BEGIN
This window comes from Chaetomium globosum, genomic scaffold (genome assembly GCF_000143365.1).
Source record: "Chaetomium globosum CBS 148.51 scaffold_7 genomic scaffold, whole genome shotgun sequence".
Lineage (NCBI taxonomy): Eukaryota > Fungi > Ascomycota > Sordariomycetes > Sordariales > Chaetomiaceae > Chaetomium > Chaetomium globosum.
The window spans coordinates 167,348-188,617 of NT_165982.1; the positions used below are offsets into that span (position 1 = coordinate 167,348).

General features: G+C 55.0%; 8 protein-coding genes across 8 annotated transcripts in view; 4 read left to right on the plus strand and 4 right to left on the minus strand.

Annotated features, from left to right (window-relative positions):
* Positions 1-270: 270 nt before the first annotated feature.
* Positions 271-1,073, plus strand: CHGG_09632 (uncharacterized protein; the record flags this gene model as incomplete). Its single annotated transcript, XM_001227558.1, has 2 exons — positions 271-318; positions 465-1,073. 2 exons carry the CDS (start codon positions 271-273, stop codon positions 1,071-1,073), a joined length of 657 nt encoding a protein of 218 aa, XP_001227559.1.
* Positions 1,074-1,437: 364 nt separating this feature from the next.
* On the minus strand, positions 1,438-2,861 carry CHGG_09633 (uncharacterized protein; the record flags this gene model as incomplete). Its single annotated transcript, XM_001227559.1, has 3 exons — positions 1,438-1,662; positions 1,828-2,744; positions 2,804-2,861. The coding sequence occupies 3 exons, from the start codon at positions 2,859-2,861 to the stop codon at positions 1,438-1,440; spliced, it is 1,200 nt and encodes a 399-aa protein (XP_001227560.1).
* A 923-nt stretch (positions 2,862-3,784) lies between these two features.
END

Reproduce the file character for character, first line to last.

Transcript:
This window comes from Chaetomium globosum, genomic scaffold (genome assembly GCF_000143365.1).
Source record: "Chaetomium globosum CBS 148.51 scaffold_7 genomic scaffold, whole genome shotgun sequence".
Lineage (NCBI taxonomy): Eukaryota > Fungi > Ascomycota > Sordariomycetes > Sordariales > Chaetomiaceae > Chaetomium > Chaetomium globosum.
The window spans coordinates 167,348-188,617 of NT_165982.1; the positions used below are offsets into that span (position 1 = coordinate 167,348).

General features: G+C 55.0%; 8 protein-coding genes across 8 annotated transcripts in view; 4 read left to right on the plus strand and 4 right to left on the minus strand.

Annotated features, from left to right (window-relative positions):
* Positions 1-270: 270 nt before the first annotated feature.
* Positions 271-1,073, plus strand: CHGG_09632 (uncharacterized protein; the record flags this gene model as incomplete). Its single annotated transcript, XM_001227558.1, has 2 exons — positions 271-318; positions 465-1,073. 2 exons carry the CDS (start codon positions 271-273, stop codon positions 1,071-1,073), a joined length of 657 nt encoding a protein of 218 aa, XP_001227559.1.
* Positions 1,074-1,437: 364 nt separating this feature from the next.
* On the minus strand, positions 1,438-2,861 carry CHGG_09633 (uncharacterized protein; the record flags this gene model as incomplete). Its single annotated transcript, XM_001227559.1, has 3 exons — positions 1,438-1,662; positions 1,828-2,744; positions 2,804-2,861. The coding sequence occupies 3 exons, from the start codon at positions 2,859-2,861 to the stop codon at positions 1,438-1,440; spliced, it is 1,200 nt and encodes a 399-aa protein (XP_001227560.1).
* A 923-nt stretch (positions 2,862-3,784) lies between these two features.